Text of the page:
MPs support UK air strikes against IS in Iraq
The UK Parliament has backed British participation in air strikes against Islamic State extremists in Iraq.
After a seven-hour debate, MPs voted for military action by 524 votes to 43.
The Conservatives, Lib Dems and Labour leaderships all backed air strikes although some MPs expressed concerns about where it would lead and the prospect of future engagement in Syria.
The BBC's political editor Nick Robinson said RAF planes could be called into action as early as Sunday.
Speaking after the vote, Defence Secretary Michael Fallon said a long campaign lay ahead and there would not be a "series of immediate hits".
'Brutal organisation'He told the BBC the priority would be to stop the "slaughter of civilians" in Iraq and the UK and its allies would continue to be guided by Iraqi and Kurdish intelligence in identifying targets.
About 24 Labour MPs are thought to have voted against air strikes and a number of Conservatives abstained or voted against action.
MPs vote to approve air strikes against Islamic State militants in Iraq by 524 votes to 43
Earlier, Prime Minister David Cameron told MPs that intervention at the request of the Iraqi government was "morally justified" to combat a "brutal terrorist organisation" and was clearly lawful.
He won support from Labour leader Ed Miliband who said inaction would lead to "more killing" in Iraq, large swathes of which are controlled by Islamic State.
But shadow education minister Rushanara Ali, MP for Bethnal Green and Bow, resigned from the party's front bench in order to abstain in the vote.
Labour MP Iain McKenzie has been sacked as an aide to shadow defence secretary Vernon Coaker for failing to back air strikes.
In other developments:
- [Only registered and activated users can see links. ] had been destroyed during the latest US raids in Syria
- Denmark and Belgium say they will contribute seven and six fighter plans respectively to the international coalition. The UK is contributing six Tornado strike aircraft.
- Speaking in a separate debate in the House of Lords, the Archbishop of Canterbury, Justin Welby, supported action but called for "an ideological and religious" solution rather than a military one.
- [Only registered and activated users can see links. ] back RAF air strikes
Addressing MPs, Mr Cameron insisted Britain had a clear "duty" to join the campaign, saying IS was a direct threat to the UK and he was not prepared to "subcontract" the protection of British streets from terrorism to other countries' air forces.
Liberal Democrat leader Nick Clegg said it was "impossible to reason with" Islamic State and the UK should not be "paralysed" by the legacy of the 2003 Iraq War.
Analysis by BBC diplomatic correspondent Jonathan Marcus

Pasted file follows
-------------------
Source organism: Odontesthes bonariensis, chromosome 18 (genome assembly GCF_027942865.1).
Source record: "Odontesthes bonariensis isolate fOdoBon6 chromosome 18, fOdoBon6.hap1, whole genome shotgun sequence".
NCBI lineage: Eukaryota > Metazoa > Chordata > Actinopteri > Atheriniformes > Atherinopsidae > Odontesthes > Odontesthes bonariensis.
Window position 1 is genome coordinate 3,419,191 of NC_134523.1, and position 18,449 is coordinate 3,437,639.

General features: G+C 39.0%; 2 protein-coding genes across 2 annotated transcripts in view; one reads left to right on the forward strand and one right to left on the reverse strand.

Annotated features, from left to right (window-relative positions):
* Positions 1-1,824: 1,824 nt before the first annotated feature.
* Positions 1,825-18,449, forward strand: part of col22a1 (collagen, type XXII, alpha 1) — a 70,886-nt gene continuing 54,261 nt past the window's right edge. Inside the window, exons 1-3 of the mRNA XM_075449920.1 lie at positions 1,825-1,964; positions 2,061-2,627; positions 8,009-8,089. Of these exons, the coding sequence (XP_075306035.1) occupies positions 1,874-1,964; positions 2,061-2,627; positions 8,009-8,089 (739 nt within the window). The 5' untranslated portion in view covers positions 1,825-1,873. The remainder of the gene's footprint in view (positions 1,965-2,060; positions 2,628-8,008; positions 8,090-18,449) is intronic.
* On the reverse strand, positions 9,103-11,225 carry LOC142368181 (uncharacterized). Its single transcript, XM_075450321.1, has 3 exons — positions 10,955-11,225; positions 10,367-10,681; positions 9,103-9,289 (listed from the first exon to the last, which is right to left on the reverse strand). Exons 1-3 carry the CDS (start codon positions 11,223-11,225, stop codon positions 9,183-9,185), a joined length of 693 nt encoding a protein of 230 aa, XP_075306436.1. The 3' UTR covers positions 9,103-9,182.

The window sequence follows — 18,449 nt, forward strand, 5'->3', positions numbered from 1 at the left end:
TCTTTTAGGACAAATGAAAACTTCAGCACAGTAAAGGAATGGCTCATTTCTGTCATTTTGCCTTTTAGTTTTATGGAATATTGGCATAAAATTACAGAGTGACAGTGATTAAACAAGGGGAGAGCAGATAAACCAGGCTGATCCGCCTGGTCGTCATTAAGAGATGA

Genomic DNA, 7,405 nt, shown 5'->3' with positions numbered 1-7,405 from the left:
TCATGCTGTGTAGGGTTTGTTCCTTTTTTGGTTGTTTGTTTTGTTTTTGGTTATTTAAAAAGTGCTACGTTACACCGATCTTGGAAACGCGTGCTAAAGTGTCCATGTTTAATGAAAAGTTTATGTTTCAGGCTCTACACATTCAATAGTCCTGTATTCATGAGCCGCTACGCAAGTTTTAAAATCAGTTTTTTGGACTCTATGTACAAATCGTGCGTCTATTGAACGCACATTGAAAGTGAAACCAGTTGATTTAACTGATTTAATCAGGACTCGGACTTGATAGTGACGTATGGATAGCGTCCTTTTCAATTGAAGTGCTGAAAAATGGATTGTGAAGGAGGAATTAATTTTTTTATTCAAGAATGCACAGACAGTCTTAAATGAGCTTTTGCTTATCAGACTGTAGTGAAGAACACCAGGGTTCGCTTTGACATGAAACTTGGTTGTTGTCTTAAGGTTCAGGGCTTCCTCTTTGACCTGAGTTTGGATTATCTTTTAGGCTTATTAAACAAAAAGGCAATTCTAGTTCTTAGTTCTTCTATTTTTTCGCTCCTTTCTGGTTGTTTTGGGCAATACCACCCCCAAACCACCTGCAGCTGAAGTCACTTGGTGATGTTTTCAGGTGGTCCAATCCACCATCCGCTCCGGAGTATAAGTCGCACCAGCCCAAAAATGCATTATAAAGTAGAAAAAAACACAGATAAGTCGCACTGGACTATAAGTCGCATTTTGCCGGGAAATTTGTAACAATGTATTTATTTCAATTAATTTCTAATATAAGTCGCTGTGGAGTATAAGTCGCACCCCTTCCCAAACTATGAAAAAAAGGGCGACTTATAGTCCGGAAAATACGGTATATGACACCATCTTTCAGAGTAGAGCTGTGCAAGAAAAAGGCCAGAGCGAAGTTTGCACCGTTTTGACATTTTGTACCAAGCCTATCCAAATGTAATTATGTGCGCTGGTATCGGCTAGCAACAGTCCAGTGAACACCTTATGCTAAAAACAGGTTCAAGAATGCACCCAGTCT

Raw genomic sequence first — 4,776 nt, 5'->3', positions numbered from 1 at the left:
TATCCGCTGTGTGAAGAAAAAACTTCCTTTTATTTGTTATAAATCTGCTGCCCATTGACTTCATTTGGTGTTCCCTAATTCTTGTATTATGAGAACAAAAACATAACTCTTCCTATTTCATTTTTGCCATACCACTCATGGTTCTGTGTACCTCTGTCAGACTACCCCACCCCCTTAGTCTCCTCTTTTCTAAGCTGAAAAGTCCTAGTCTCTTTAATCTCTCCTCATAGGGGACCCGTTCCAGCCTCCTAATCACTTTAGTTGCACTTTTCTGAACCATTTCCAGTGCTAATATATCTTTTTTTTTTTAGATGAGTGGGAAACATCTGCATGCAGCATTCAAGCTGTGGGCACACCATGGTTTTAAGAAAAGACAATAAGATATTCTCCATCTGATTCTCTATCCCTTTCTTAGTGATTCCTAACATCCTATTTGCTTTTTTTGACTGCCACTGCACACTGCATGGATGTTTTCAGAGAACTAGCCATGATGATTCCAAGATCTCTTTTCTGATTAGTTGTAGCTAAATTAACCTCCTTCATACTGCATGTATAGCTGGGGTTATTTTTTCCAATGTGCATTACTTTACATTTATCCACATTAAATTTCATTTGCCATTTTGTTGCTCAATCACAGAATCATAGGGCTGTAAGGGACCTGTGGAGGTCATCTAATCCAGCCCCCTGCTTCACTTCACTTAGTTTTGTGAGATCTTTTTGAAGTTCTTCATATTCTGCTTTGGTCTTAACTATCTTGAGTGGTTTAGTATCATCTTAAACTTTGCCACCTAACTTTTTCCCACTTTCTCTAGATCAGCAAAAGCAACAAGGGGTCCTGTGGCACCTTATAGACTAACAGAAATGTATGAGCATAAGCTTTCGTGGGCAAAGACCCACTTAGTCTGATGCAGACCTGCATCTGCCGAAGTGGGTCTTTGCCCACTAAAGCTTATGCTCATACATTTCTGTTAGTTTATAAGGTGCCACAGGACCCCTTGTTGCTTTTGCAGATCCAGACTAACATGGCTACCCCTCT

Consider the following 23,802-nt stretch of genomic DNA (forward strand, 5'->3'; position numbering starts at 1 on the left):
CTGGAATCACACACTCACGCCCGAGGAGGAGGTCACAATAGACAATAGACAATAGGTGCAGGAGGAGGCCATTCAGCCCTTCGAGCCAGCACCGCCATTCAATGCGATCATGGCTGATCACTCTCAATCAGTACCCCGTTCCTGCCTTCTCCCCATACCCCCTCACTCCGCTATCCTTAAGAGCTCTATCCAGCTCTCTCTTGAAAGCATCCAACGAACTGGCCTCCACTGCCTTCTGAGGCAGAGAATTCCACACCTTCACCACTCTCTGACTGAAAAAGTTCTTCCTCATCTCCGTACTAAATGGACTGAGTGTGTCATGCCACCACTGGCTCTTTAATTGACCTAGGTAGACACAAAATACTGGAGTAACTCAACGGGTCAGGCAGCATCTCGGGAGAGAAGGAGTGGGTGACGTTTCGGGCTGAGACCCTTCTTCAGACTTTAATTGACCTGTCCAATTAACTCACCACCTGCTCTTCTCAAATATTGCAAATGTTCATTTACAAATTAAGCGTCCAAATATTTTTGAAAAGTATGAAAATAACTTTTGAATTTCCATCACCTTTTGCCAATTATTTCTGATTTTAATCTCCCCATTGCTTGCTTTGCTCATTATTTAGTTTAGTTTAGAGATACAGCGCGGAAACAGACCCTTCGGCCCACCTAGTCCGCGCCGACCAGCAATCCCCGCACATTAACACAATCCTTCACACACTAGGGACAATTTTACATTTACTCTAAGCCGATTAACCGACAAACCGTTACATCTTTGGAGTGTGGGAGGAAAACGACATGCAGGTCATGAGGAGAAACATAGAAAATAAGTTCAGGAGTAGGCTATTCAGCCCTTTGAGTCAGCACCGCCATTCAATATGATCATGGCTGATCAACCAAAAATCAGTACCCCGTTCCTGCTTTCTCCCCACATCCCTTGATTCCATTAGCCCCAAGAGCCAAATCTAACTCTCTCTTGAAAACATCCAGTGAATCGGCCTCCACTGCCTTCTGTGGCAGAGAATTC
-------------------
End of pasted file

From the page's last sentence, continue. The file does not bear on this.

Six additional aircraft - RAF Tornadoes operating out of Cyprus - is hardly a massive deployment of air power, but the British role is nonetheless significant - both politically and militarily.
The key success of the US-led coalition is to have so many Arab states as active participants.
But western military contributions are also vital; with France, Australia and the Netherlands already on board, Britain adds another weighty player.
The RAF Tornadoes bring very advanced targeting capabilities but their significance to the ever growing coalition is also about sustainability.
So far - despite much misleading commentary in the press - this is a relatively low level air campaign.
The numbers of aircraft involved is not huge. But the problem for the coalition is to sustain their activities over time.
This campaign against Islamic State could potentially go on for years.
Each country's contribution (leaving aside the Americans) may be small, but together they make up a force that could continue operations almost indefinitely.
And Mr Miliband - who a year ago forced the prime minister to abandon plans for air strikes against the Syrian regime by inflicting a Commons revolt on the issue - said the UK "cannot simply stand by".
Speaking after the outcome of the vote, Labour MP John McDonnell - who voted against air strikes - said previous interventions in Iraq was one of the causes of the emergence of the jihadist movement.
"We seem to be making the same mistakes without any alternative strategy," he told BBC News.Failure to act in Iraq will make the situation even worse than the already "catastrophic consequences" of IS's advance there, Ed Miliband warned
The US began a series of air strikes in Iraq last month, and on Monday it began attacks on targets in Syria. Jets from Saudi Arabia and the United Arab Emirates have joined US forces in the attacks, and the US says more than 40 countries have offered to join the anti-IS coalition.
The government has said it would seek separate Parliamentary approval for the extension of air strikes to Syria but reserved the right to act without consulting MPs in the event of a humanitarian emergency.
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